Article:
Intra-arterial intraoperative computed tomography angiography guided navigation

A new technique for localization of vascular pathology

Shaan M. Raza, Kyriakos Papadimitriou, Dheeraj Gandhi, Martin Radvany, Alessandro Olivi, Judy Huang

Research output: Contribution to journalArticle

Abstract

BACKGROUND:: Precise intraoperative surgical localization of small distal aneurysms, arteriovenous malformations (AVMs), and cranial base dural arteriovenous fistulae may be challenging. Current neuronavigational techniques are based on imaging techniques with limited sensitivity to detect vascular lesions that are small. We introduce the technique of intraoperative computed tomography angiography (iCTA) with an intra-arterial injection for surgical navigation. OBJECTIVE:: To determine whether iCTA integrated with a navigation platform is accurate and useful for precise localization of small vascular lesions that are challenging to treat. METHODS:: This study included 8 patients: 2 with aneurysms, 3 with small cortical AVMs, and 3 with cranial base dural arteriovenous fistulae. iCTA with intra-arterial contrast injection was performed in all patients for precise localization of the small vascular lesion to facilitate craniotomy planning and microsurgical approach. All operative reports, inpatient and outpatient records, and radiographic studies available were reviewed retrospectively. RESULTS:: The iCTA was used to target 2 aneurysms, 3 small subcortical AVMs, and 3 dural arteriovenous fistulae. This technique was most helpful to localize the 3 AVMs and the distal M4 aneurysm precisely. Craniotomy planning was accurate in all instances; no complications related to the technique were noted, and all patients had uneventful postoperative recoveries. CONCLUSION:: iCTA is an effective and accurate novel technique that can enhance the safety of surgical treatment for small intra-axial vascular pathology.

Original languageEnglish (US)
JournalNeurosurgery
Volume71
Issue numberSUPPL.2
DOIs
StatePublished - Dec 2012

Fingerprint

Arteriovenous Malformations
Blood Vessels
Central Nervous System Vascular Malformations
Aneurysm
Pathology
Intra-Arterial Injections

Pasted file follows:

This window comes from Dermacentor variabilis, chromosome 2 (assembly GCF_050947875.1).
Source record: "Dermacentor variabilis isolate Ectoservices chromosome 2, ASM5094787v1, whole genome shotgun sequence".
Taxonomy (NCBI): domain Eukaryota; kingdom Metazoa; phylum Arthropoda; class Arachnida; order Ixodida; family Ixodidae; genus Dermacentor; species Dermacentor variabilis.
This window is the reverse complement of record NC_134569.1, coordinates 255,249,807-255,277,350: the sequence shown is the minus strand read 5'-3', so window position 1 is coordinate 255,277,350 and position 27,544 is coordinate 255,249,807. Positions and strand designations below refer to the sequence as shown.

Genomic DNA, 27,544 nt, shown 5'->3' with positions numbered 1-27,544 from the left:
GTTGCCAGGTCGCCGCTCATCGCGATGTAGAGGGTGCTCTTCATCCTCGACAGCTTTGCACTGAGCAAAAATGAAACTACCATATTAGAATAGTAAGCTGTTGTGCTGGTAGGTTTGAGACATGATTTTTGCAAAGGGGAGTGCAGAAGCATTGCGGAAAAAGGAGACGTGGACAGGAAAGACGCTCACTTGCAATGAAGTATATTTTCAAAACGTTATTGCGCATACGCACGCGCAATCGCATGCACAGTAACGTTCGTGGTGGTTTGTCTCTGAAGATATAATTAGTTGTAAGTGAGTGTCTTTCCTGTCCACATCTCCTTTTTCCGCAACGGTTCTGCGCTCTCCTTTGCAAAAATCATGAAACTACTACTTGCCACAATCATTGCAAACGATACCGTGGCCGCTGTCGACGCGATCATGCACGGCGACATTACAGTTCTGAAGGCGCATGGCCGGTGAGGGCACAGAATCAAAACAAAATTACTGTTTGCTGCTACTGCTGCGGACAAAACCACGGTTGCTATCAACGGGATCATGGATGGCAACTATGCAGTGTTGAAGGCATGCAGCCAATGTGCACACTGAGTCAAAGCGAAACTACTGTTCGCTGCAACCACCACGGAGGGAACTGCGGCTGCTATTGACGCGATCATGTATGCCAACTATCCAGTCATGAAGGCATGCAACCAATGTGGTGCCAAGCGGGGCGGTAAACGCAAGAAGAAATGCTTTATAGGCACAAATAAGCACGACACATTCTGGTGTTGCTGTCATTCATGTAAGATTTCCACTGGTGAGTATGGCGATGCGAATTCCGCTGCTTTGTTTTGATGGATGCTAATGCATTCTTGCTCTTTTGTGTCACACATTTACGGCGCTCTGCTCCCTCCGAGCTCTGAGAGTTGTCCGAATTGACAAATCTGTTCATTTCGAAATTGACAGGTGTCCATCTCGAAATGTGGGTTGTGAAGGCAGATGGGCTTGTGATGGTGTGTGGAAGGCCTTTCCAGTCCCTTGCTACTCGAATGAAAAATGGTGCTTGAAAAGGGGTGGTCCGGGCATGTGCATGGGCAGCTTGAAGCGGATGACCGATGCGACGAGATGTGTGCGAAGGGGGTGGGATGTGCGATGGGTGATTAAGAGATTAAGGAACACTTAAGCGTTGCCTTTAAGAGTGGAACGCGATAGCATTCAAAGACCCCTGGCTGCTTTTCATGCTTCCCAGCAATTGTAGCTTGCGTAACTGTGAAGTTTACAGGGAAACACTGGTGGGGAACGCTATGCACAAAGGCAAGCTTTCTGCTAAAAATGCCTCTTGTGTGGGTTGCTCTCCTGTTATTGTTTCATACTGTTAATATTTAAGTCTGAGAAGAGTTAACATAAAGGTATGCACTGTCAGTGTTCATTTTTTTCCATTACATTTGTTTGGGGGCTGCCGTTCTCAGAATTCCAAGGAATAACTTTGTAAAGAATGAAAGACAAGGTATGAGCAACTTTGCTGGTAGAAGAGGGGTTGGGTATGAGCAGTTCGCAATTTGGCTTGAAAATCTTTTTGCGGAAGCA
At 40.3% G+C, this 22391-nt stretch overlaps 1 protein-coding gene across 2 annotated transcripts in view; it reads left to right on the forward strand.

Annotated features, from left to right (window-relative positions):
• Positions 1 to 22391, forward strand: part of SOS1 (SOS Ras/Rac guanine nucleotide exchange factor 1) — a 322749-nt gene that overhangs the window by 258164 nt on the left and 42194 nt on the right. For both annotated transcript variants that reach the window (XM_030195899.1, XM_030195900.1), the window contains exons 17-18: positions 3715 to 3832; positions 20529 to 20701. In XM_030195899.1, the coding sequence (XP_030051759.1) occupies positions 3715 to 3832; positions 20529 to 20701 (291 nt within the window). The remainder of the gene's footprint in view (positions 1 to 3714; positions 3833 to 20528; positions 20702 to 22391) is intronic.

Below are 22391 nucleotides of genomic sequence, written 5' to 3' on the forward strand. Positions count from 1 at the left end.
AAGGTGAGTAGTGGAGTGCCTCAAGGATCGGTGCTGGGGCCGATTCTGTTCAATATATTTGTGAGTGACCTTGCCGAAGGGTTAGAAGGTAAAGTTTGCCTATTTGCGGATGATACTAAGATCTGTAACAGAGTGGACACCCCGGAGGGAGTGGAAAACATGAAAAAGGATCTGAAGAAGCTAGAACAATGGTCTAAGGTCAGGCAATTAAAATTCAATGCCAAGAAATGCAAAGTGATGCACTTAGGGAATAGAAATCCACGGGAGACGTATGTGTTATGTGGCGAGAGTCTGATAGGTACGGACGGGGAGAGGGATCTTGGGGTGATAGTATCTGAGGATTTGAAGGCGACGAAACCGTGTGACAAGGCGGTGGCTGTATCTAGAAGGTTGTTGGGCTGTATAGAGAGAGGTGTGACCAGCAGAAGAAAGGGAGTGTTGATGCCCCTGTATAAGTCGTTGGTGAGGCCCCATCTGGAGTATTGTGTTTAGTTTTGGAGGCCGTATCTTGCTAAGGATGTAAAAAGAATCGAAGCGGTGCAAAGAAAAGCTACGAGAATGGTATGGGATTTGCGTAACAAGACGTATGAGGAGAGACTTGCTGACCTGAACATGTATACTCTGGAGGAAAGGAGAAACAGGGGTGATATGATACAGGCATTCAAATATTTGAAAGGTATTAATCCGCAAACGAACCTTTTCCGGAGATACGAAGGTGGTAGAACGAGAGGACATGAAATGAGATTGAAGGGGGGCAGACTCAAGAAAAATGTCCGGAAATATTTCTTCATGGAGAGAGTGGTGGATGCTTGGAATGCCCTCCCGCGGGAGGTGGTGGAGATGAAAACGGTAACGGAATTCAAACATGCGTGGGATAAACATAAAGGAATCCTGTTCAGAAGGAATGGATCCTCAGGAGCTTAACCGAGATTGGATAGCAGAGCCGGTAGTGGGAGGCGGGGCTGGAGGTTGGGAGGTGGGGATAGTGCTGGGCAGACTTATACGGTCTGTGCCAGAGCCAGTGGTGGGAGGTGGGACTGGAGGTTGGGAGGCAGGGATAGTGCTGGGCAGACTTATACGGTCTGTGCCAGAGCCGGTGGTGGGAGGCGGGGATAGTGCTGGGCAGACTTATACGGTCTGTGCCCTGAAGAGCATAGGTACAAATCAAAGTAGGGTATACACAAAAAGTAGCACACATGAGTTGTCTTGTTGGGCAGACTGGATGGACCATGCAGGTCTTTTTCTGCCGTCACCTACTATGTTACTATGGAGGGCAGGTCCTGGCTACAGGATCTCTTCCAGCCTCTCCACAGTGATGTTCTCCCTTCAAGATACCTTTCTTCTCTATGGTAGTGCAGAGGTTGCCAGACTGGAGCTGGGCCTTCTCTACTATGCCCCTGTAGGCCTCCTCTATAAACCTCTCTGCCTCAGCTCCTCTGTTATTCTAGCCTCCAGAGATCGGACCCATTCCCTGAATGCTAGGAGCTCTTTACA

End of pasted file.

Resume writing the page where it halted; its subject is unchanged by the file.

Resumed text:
Craniotomy
Skull Base
Inpatients
Outpatients
Computed Tomography Angiography
Safety
Therapeutics

Keywords

  • Arteriovenous malformation
  • Cerebral aneurysm
  • Computed tomography angiography
  • Dural arteriovenous fistula
  • Intraoperative imaging

ASJC Scopus subject areas

  • Clinical Neurology
  • Surgery

Cite this

Intra-arterial intraoperative computed tomography angiography guided navigation : A new technique for localization of vascular pathology. / Raza, Shaan M.; Papadimitriou, Kyriakos; Gandhi, Dheeraj; Radvany, Martin; Olivi, Alessandro; Huang, Judy.

In: Neurosurgery, Vol. 71, No. SUPPL.2, 12.2012.

Research output: Contribution to journalArticle

Raza, Shaan M. ; Papadimitriou, Kyriakos ; Gandhi, Dheeraj ; Radvany, Martin ; Olivi, Alessandro ; Huang, Judy. / Intra-arterial intraoperative computed tomography angiography guided navigation : A new technique for localization of vascular pathology. In: Neurosurgery. 2012 ; Vol. 71, No. SUPPL.2.
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N2 - BACKGROUND:: Precise intraoperative surgical localization of small distal aneurysms, arteriovenous malformations (AVMs), and cranial base dural arteriovenous fistulae may be challenging. Current neuronavigational techniques are based on imaging techniques with limited sensitivity to detect vascular lesions that are small. We introduce the technique of intraoperative computed tomography angiography (iCTA) with an intra-arterial injection for surgical navigation. OBJECTIVE:: To determine whether iCTA integrated with a navigation platform is accurate and useful for precise localization of small vascular lesions that are challenging to treat. METHODS:: This study included 8 patients: 2 with aneurysms, 3 with small cortical AVMs, and 3 with cranial base dural arteriovenous fistulae. iCTA with intra-arterial contrast injection was performed in all patients for precise localization of the small vascular lesion to facilitate craniotomy planning and microsurgical approach. All operative reports, inpatient and outpatient records, and radiographic studies available were reviewed retrospectively. RESULTS:: The iCTA was used to target 2 aneurysms, 3 small subcortical AVMs, and 3 dural arteriovenous fistulae. This technique was most helpful to localize the 3 AVMs and the distal M4 aneurysm precisely. Craniotomy planning was accurate in all instances; no complications related to the technique were noted, and all patients had uneventful postoperative recoveries. CONCLUSION:: iCTA is an effective and accurate novel technique that can enhance the safety of surgical treatment for small intra-axial vascular pathology.

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